Certain processes which can be identified as both lexical and grammatical devices are used to enhance cohesive relations in a discourse (Halliday, 1978; Osisanwo 2003). According to them, the lexical devices bring lexical cohesion while grammatical devices achieve grammatical cohesion. This chapter explores the discourse structure of Yorùbá proverbs to highlight the common linguistic processes employed in Yorùbá proverbs. It is argued that these processes help to reinforce the textuality and intelligibility of the proverbs. This section argues that these proverbs are not just meaningful on their own. Certain linguistic processes are deployed in their formation and construction. These linguistic processes are classified into lexical and syntactic processes. The lexical process relates to words and lexemes and often operates at the word level. The syntactic process on the other hand, captures the grammatical features which manifest at the sentential level.

Lexical Procceses in Yorùbá Proverbs

This entails making use of the characteristics and features of words as well as the group relationships among them. There are two main types which are repetition and collocation that are identified in the proverbs.


This implies saying or doing something several times and it often involves the use of repetition and hyponyms in the structure of the proverbs

(a) Repetition
Ijó tó bá ka ni l'ára la ń di ẹsẹ̀ jó
[It is the dance that excites one that one dances with a tight fist]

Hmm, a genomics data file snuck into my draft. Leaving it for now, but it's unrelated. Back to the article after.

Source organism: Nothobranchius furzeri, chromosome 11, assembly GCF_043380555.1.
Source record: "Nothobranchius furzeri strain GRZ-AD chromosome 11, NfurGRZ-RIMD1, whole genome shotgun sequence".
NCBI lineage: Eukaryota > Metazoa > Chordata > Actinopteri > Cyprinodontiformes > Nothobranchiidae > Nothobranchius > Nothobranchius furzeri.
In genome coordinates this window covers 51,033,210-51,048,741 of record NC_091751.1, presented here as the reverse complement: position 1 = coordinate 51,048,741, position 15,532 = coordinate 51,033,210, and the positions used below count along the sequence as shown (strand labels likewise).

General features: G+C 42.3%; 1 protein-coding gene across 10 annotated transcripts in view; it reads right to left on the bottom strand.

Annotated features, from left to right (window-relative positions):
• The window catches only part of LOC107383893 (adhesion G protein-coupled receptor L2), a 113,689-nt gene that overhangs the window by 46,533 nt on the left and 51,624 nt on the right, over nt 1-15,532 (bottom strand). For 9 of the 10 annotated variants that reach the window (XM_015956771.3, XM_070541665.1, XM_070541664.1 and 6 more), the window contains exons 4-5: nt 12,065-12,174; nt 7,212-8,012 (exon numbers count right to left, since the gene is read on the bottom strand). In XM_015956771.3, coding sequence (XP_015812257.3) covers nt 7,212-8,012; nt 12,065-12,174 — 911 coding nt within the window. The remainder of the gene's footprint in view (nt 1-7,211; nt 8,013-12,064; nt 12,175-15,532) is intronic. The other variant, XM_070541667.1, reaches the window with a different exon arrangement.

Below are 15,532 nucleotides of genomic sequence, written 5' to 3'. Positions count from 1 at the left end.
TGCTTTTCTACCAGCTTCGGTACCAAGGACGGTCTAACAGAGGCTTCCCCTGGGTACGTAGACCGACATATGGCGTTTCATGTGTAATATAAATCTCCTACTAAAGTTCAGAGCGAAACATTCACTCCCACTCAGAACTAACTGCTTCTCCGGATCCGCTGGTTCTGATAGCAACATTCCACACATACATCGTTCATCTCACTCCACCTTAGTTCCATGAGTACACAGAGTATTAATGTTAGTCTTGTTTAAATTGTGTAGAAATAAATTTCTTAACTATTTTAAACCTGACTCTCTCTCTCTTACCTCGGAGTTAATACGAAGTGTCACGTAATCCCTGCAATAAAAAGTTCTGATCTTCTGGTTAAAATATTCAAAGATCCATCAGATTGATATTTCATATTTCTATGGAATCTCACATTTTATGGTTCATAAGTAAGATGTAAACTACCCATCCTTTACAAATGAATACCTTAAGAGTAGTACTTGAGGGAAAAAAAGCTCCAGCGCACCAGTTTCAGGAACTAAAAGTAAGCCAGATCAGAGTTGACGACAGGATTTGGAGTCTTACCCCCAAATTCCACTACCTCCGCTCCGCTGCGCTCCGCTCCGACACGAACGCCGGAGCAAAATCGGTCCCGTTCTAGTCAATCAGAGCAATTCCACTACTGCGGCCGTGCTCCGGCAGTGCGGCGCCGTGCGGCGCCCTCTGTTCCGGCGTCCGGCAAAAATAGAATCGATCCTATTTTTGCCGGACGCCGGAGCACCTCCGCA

Ìdí ni ikú ìgbín; Orí ni ikú awun
[The bottom lies the death of the snail; the head lies the death of the turtle]
Òjò kò bẹ́nìkan ṣọ̀rẹ́; Ẹni òjò bá ni òjò ń pa
[The rain befriends no one; the rain beats whoever the rain meets]
Tí ojú bá pọ́n àgàn, àgàn á tọrọ àbíkú
[When the barren becomes desperate, she will pray for even a born-soon-to-die child]
Èyí ò tofo èyí ò tofo, fìlà imole ku pereki
[It doesn't matter, it doesn't matter; yet reduces the kufi to a minimum]
Ẹni à ń wò, kì í wòran
[He that we look up too, does not look away]
Ẹyẹ kò dédé bà ló rùle, ọ̀rọ̀ ní ẹyẹ ń gbọ́
[The bird does not perch on the roof, it is information that the bird gathers]

Here, the words 'ijo' (dance), ikú (death), òjò (rain), àgàn (barren), wò (look), ẹyẹ (bird) are repeated in each text. This is done to show lexical cohesion and also helps to achieve reinforcement. This lexical device helps to drive home the point of the proverbs. Thus, we can say the proverbs are lexically cohesive.

(b) Hypernym-Hyponym
Ilé tó dáhoro ń kánjú, pẹ̀tẹ́ẹ̀sì gàgàrà ń bọ̀wá di ilẹ̀ẹ́lẹ̀
[A desolate house is in a hurry, even the skyscraper will become bare-ground]

Here, the word 'ilé' (house) is a hypernym under which we have 'pẹ̀tẹ́ẹ̀sì' (skyscraper) are used to indicate lexical relationship in the first proverb. In this example, the concept of ilé is also reiterated pẹ̀tẹ́̀. This kind of lexical relationship has been utilized to foreground the idea of status which is a central issue the proverb addresses. Lexical process helps to bring to the fore the true implication of the proverb more vividly.


Colocation occurs when words co-occur together in a discourse. This implies that the mention of one easily brings to mind the other one. For instance in an event, when the speaker says, 'ladies and ...' what comes to mind easily is the word 'gentlemen.' Collocation is another device of achieving lexical cohesion in Yorùbá proverbs which is explained below.